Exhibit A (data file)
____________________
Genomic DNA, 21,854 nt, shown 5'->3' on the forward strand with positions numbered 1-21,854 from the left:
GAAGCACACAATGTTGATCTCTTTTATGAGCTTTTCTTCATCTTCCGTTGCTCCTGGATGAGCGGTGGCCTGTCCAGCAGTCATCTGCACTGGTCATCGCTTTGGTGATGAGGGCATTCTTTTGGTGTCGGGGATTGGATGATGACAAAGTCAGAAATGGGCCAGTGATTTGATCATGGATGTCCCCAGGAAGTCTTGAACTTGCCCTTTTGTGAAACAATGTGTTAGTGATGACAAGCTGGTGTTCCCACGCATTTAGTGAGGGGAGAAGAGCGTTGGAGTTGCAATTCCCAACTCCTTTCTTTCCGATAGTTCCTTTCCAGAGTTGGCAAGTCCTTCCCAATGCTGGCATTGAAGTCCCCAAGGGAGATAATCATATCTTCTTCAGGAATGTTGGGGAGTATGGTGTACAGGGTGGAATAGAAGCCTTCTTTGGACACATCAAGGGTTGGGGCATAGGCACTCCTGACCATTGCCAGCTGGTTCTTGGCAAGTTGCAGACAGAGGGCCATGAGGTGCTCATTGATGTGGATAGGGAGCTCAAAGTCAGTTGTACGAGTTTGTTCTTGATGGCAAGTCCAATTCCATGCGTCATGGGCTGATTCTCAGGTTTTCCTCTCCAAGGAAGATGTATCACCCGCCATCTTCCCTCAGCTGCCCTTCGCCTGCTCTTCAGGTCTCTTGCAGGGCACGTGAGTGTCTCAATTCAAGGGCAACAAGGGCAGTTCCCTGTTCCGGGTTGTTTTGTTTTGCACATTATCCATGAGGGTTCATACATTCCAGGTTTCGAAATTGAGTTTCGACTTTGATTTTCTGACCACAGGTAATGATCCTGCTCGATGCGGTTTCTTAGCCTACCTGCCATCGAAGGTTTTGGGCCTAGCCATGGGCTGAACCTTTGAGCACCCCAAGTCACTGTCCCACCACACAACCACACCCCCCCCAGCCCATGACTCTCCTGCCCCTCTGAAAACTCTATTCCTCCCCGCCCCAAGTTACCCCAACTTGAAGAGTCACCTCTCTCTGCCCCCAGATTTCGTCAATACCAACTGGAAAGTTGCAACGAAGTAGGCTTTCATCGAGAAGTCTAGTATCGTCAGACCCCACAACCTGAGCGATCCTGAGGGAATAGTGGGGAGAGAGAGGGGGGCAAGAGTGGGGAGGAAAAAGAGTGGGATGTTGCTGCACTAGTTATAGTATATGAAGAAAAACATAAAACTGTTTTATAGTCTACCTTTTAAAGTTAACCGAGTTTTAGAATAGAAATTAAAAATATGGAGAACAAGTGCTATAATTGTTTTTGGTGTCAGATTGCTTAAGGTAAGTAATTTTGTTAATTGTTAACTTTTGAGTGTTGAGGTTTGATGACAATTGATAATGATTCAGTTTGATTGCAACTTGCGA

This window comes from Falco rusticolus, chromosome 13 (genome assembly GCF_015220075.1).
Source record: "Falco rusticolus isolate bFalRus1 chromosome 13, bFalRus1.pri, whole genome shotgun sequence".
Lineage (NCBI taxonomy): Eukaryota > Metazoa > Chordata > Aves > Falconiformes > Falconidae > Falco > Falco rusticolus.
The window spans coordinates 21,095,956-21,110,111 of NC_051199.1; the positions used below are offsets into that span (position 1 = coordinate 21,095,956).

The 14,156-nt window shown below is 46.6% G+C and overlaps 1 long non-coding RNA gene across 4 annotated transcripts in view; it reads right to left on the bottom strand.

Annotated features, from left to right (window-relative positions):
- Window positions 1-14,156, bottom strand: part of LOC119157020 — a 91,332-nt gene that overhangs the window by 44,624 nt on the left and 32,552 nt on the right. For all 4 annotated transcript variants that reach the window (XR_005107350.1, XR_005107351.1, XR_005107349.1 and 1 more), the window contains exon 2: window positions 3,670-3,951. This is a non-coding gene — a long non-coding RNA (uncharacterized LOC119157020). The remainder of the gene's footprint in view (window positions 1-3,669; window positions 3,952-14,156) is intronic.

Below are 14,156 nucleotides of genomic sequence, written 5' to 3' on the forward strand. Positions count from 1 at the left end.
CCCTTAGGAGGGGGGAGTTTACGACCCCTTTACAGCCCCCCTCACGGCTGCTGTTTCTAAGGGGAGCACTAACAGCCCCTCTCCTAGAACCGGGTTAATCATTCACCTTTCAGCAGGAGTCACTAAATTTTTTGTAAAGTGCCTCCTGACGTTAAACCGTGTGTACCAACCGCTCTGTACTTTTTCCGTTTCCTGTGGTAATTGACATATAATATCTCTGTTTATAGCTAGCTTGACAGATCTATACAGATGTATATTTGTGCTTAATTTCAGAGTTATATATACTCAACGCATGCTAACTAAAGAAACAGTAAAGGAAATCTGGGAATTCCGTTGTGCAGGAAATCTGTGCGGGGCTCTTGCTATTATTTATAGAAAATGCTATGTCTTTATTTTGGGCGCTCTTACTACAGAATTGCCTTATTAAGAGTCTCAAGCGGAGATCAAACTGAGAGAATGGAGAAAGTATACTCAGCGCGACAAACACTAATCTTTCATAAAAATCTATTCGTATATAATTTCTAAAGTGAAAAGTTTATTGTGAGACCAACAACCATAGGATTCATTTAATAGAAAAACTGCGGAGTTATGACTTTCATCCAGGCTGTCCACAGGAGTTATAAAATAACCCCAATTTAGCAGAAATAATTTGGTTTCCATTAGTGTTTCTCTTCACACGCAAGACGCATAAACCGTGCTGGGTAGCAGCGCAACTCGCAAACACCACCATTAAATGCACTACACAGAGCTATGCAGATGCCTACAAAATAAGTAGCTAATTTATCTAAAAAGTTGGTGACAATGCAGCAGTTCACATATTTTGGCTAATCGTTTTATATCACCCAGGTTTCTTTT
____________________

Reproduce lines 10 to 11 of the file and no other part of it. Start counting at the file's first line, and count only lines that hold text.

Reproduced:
Below are 14,156 nucleotides of genomic sequence, written 5' to 3' on the forward strand. Positions count from 1 at the left end.
CCCTTAGGAGGGGGGAGTTTACGACCCCTTTACAGCCCCCCTCACGGCTGCTGTTTCTAAGGGGAGCACTAACAGCCCCTCTCCTAGAACCGGGTTAATCATTCACCTTTCAGCAGGAGTCACTAAATTTTTTGTAAAGTGCCTCCTGACGTTAAACCGTGTGTACCAACCGCTCTGTACTTTTTCCGTTTCCTGTGGTAATTGACATATAATATCTCTGTTTATAGCTAGCTTGACAGATCTATACAGATGTATATTTGTGCTTAATTTCAGAGTTATATATACTCAACGCATGCTAACTAAAGAAACAGTAAAGGAAATCTGGGAATTCCGTTGTGCAGGAAATCTGTGCGGGGCTCTTGCTATTATTTATAGAAAATGCTATGTCTTTATTTTGGGCGCTCTTACTACAGAATTGCCTTATTAAGAGTCTCAAGCGGAGATCAAACTGAGAGAATGGAGAAAGTATACTCAGCGCGACAAACACTAATCTTTCATAAAAATCTATTCGTATATAATTTCTAAAGTGAAAAGTTTATTGTGAGACCAACAACCATAGGATTCATTTAATAGAAAAACTGCGGAGTTATGACTTTCATCCAGGCTGTCCACAGGAGTTATAAAATAACCCCAATTTAGCAGAAATAATTTGGTTTCCATTAGTGTTTCTCTTCACACGCAAGACGCATAAACCGTGCTGGGTAGCAGCGCAACTCGCAAACACCACCATTAAATGCACTACACAGAGCTATGCAGATGCCTACAAAATAAGTAGCTAATTTATCTAAAAAGTTGGTGACAATGCAGCAGTTCACATATTTTGGCTAATCGTTTTATATCACCCAGGTTTCTTTT